The rules of the Senate will not allow her or any other small business owner to walk onto the Senate floor and speak out, to say: Why am I losing my health insurance? Why am I struggling? Why is my business going under? So I am doing my very best to in some small way help provide a voice for those people who are struggling, those people who are hurting.

 

But if this body were operating the way it should, there should be 100 voices; 100 of us, Democrats and Republicans, should be standing side by side reading letter after letter like this. You know what. These are our bosses. These are the people we work for. They are struggling.

 

These letters I am reading are not ideological letters. They are not coming from a partisan perspective. They are people who are seeing on the ground this law is not working.

 

Yet DC does not listen to them. The Democrats in this body tell America: ObamaCare is great. ObamaCare is terrific. I am sorry you lost your health care, but ObamaCare is terrific. The Republicans in this body, sadly more than a few of them, say: We will take lots and lots of symbolic votes against ObamaCare, but there is nothing we can do. If every Republican Senator stands together and votes no on cloture this Friday or Saturday, there is something we can do. We can stand and say: We are listening to the American people. This law is not working and people are suffering.

 

They are not interested in political games. They are not interested in show votes. They are not interested in the fact that if the majority leader succeeds in cutting off debate on this bill and there is a 51-vote threshold on an amendment to fund ObamaCare, at that point every Republican will happily vote no. That may be solicited from the personal political perspectives of the Republicans in this body, but it does not benefit the American people one iota. It does not benefit the American people. It does not stop ObamaCare. It does not fix the problem. That is what we should be doing.

 

A constituent from Euless, TX, wrote on July 3, 2013:

 

I have been disabled since 1997 and on a fixed income. My wife lost her job of 16 years in 2008 and was not able to find a good job so she was forced to take her Social Security last year at age 62. She is 41-year type I diabetic and her medical costs are expensive. Luckily, I was paying for medical and long-term disability insurance when I was working, which allowed me to continue the medical insurance with a company even after I became disabled.  I got a letter in May of this year informing me that I was going to lose that medical coverage come 2014. Since we are both on a fixed income, it will be impossible for us to maintain our mortgage and to start paying for all of our health costs. Repeal ObamaCare.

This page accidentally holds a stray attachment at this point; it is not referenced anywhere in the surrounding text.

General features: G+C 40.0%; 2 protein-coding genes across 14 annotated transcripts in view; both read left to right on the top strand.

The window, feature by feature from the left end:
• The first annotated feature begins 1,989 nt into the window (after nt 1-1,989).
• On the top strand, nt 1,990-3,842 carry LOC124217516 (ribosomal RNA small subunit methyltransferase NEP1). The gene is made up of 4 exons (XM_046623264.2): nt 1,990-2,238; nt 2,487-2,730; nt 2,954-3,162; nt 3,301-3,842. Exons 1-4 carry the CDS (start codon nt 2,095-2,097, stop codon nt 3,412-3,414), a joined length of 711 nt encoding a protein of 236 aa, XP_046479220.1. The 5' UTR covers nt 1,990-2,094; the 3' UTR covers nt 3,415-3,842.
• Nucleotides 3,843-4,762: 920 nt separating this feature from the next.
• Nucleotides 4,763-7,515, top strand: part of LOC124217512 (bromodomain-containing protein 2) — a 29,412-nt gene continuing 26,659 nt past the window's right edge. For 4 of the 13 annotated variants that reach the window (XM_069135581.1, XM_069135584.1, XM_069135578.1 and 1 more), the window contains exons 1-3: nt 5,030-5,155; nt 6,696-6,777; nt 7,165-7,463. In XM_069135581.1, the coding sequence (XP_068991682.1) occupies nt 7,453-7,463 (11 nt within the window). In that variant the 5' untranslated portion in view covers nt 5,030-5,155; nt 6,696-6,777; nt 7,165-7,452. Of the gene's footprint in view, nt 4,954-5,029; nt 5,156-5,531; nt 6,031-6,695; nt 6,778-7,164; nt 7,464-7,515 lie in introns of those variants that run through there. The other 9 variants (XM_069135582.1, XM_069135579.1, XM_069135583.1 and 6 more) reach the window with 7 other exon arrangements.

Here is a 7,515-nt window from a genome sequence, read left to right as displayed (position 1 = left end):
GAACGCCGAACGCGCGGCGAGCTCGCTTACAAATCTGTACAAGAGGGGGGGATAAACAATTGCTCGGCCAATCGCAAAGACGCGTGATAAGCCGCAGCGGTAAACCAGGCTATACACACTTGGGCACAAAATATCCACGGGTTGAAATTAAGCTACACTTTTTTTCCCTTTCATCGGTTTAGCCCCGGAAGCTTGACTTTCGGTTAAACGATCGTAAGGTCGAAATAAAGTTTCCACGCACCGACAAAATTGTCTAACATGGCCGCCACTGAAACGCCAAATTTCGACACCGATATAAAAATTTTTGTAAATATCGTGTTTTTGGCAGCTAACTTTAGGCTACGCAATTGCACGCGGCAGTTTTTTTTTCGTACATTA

These are voices from the people. This is a disabled man, a senior couple who is suffering, who is losing their health insurance because of ObamaCare. Every one of us has an obligation to listen to people.

 

Look, I understand in Washington, in a football game we all cheer for our respective team. I cheer when the Houston Texans win a game. I am not generally thrilled, having grown up in Houston in the 1970s, when the Pittsburgh Steelers win a game, because I remember as a kid year after year seeing the Steelers sadly trounce the Oilers and the great Earl Campbell when the Steelers had one of the greatest football teams ever to play the game. I understand that. It is a good thing to cheer for your team.

 

In politics sometimes we cheer for our team too. So I understand the great many Democrats who take the view: Well, a Democratic President signed the law, Democrats passed the law on a straight party vote so we have got to cheer for our team. You know, I will note that more than a few Democratic Members of this body privately, when they are behind closed doors, are worried about what is happening to ObamaCare. They are seeing the problems. But yet publicly they are still cheering for their team.

 

This is not a team sport. This is life and death. There is a fundamental divide between the people and Washington. We need to make DC listen, listen to the people.

 

Mr. PAUL. Would the Senator yield for a question?

 

Mr. CRUZ. I am happy to yield for a question without yielding the floor.

 

Mr. PAUL. You know, Senators do not always ask for advice from other Senators. I thought I would come down and make sure the Senator had comfortable shoes on, make sure he is getting enough to eat--try not to eat on television. That is a little free advice that sometimes shows up.